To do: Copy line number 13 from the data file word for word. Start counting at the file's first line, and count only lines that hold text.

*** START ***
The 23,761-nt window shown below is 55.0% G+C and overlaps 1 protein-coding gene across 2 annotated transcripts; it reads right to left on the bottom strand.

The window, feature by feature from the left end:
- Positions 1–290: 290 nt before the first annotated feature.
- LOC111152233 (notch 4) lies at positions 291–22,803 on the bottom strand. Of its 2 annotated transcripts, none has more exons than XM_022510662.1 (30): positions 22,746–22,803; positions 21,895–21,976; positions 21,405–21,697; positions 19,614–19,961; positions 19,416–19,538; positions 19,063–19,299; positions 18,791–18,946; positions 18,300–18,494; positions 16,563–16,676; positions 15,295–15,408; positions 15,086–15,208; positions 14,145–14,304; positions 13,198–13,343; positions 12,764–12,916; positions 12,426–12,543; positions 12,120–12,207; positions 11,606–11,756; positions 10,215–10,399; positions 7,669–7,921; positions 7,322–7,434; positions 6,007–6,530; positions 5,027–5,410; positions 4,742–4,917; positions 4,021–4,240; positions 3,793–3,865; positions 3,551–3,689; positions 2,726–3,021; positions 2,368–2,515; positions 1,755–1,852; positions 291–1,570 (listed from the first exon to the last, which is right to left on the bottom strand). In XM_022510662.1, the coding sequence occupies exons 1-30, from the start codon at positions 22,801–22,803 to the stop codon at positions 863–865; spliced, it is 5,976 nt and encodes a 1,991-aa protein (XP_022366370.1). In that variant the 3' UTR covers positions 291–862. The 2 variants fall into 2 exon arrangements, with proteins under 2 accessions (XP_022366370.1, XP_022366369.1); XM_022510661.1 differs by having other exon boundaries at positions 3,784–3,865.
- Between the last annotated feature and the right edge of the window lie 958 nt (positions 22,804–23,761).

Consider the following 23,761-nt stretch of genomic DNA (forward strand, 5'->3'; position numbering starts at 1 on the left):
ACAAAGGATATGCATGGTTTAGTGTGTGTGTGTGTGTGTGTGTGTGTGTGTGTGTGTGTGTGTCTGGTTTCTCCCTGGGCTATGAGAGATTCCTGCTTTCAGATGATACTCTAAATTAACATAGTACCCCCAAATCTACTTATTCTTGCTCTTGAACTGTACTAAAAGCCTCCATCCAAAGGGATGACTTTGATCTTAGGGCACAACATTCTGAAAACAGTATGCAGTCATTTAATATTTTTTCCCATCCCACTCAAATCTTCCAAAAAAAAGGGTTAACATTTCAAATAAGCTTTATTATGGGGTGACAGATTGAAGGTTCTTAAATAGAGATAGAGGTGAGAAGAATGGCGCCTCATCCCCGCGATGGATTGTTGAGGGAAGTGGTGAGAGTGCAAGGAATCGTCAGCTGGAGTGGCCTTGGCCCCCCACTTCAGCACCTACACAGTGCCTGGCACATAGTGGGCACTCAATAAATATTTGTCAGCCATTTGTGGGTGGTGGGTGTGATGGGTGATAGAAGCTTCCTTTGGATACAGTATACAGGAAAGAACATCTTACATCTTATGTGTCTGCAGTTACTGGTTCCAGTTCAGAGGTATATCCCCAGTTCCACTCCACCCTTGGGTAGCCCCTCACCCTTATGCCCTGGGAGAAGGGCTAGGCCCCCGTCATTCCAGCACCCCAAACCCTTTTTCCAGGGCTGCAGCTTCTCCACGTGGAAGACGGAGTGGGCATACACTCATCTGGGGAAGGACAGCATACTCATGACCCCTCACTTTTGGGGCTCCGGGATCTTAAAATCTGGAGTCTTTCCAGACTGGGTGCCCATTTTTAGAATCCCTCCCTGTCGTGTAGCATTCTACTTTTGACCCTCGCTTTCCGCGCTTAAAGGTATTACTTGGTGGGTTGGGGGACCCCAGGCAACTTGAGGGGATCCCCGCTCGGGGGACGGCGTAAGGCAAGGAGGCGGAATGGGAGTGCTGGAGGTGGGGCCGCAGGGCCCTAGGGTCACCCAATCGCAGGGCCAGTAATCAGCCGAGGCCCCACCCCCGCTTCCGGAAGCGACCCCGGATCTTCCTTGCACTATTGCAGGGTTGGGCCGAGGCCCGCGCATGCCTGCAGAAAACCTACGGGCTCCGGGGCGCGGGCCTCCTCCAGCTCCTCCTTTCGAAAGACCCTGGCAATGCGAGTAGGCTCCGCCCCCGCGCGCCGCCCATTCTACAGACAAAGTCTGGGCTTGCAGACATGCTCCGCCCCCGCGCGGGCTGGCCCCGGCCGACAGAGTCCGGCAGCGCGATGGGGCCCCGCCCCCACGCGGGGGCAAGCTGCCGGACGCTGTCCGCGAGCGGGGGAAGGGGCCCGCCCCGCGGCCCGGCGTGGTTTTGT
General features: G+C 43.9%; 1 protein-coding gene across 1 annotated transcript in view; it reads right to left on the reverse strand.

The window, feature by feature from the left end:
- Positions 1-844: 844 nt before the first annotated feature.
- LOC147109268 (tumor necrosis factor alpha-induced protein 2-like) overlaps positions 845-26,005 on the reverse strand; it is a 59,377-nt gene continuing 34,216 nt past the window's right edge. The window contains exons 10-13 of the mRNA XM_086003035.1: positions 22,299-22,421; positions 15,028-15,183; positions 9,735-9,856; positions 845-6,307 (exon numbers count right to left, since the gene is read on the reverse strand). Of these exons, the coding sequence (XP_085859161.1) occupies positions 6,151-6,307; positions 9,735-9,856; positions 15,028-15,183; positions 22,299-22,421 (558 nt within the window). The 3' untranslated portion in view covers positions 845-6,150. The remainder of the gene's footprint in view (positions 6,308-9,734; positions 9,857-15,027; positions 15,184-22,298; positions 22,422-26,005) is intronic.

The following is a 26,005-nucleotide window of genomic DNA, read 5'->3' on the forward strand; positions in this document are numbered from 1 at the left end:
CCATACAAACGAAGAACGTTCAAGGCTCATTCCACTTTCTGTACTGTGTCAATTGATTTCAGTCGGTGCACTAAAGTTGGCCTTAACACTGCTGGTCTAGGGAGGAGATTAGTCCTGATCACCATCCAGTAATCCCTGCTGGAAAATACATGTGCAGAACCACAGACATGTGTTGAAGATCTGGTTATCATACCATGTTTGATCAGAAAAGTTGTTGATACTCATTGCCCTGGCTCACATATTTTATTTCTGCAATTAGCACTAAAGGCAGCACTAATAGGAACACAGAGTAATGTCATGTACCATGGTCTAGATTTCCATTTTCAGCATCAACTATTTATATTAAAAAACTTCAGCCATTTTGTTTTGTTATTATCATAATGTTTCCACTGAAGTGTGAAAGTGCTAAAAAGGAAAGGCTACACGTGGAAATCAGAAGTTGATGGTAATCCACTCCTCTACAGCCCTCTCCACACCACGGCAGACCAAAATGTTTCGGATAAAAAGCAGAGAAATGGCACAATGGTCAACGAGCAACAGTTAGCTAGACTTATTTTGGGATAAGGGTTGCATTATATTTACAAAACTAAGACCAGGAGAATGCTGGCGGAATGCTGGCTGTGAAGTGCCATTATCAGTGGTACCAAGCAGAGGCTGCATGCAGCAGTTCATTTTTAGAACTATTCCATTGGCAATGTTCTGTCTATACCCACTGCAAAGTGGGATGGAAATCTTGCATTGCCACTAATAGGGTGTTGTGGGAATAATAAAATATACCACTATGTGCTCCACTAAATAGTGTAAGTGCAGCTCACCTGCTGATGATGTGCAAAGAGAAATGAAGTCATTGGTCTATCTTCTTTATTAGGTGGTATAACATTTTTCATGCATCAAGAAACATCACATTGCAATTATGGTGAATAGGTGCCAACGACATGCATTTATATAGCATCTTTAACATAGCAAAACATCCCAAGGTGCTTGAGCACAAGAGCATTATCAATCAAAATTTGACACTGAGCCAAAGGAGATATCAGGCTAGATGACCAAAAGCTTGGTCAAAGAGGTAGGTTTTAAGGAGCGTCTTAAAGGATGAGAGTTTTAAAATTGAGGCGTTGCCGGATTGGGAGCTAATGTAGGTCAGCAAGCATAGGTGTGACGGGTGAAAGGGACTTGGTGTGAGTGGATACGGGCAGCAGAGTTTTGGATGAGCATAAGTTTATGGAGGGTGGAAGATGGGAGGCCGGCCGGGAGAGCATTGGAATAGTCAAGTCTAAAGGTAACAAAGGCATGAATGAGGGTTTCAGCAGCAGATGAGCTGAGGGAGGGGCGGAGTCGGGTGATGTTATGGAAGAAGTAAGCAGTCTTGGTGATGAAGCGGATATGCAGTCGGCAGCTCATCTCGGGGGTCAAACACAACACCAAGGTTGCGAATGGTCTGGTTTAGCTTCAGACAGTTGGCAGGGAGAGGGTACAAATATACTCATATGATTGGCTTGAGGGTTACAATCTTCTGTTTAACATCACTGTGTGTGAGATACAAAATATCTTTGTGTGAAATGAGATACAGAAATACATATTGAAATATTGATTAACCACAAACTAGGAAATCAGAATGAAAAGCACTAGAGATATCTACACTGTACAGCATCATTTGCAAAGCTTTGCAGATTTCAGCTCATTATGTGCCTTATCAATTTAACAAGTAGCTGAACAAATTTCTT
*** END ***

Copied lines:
CCATACAAACGAAGAACGTTCAAGGCTCATTCCACTTTCTGTACTGTGTCAATTGATTTCAGTCGGTGCACTAAAGTTGGCCTTAACACTGCTGGTCTAGGGAGGAGATTAGTCCTGATCACCATCCAGTAATCCCTGCTGGAAAATACATGTGCAGAACCACAGACATGTGTTGAAGATCTGGTTATCATACCATGTTTGATCAGAAAAGTTGTTGATACTCATTGCCCTGGCTCACATATTTTATTTCTGCAATTAGCACTAAAGGCAGCACTAATAGGAACACAGAGTAATGTCATGTACCATGGTCTAGATTTCCATTTTCAGCATCAACTATTTATATTAAAAAACTTCAGCCATTTTGTTTTGTTATTATCATAATGTTTCCACTGAAGTGTGAAAGTGCTAAAAAGGAAAGGCTACACGTGGAAATCAGAAGTTGATGGTAATCCACTCCTCTACAGCCCTCTCCACACCACGGCAGACCAAAATGTTTCGGATAAAAAGCAGAGAAATGGCACAATGGTCAACGAGCAACAGTTAGCTAGACTTATTTTGGGATAAGGGTTGCATTATATTTACAAAACTAAGACCAGGAGAATGCTGGCGGAATGCTGGCTGTGAAGTGCCATTATCAGTGGTACCAAGCAGAGGCTGCATGCAGCAGTTCATTTTTAGAACTATTCCATTGGCAATGTTCTGTCTATACCCACTGCAAAGTGGGATGGAAATCTTGCATTGCCACTAATAGGGTGTTGTGGGAATAATAAAATATACCACTATGTGCTCCACTAAATAGTGTAAGTGCAGCTCACCTGCTGATGATGTGCAAAGAGAAATGAAGTCATTGGTCTATCTTCTTTATTAGGTGGTATAACATTTTTCATGCATCAAGAAACATCACATTGCAATTATGGTGAATAGGTGCCAACGACATGCATTTATATAGCATCTTTAACATAGCAAAACATCCCAAGGTGCTTGAGCACAAGAGCATTATCAATCAAAATTTGACACTGAGCCAAAGGAGATATCAGGCTAGATGACCAAAAGCTTGGTCAAAGAGGTAGGTTTTAAGGAGCGTCTTAAAGGATGAGAGTTTTAAAATTGAGGCGTTGCCGGATTGGGAGCTAATGTAGGTCAGCAAGCATAGGTGTGACGGGTGAAAGGGACTTGGTGTGAGTGGATACGGGCAGCAGAGTTTTGGATGAGCATAAGTTTATGGAGGGTGGAAGATGGGAGGCCGGCCGGGAGAGCATTGGAATAGTCAAGTCTAAAGGTAACAAAGGCATGAATGAGGGTTTCAGCAGCAGATGAGCTGAGGGAGGGGCGGAGTCGGGTGATGTTATGGAAGAAGTAAGCAGTCTTGGTGATGAAGCGGATATGCAGTCGGCAGCTCATCTCGGGGGTCAAACACAACACCAAGGTTGCGAATGGTCTGGTTTAGCTTCAGACAGTTGGCAGGGAGAGGGTACAAATATACTCATATGATTGGCTTGAGGGTTACAATCTTCTGTTTAACATCACTGTGTGTGAGATACAAAATATCTTTGTGTGAAATGAGATACAGAAATACATATTGAAATATTGATTAACCACAAACTAGGAAATCAGAATGAAAAGCACTAGAGATATCTACACTGTACAGCATCATTTGCAAAGCTTTGCAGATTTCAGCTCATTATGTGCCTTATCAATTTAACAAGTAGCTGAACAAATTTCTT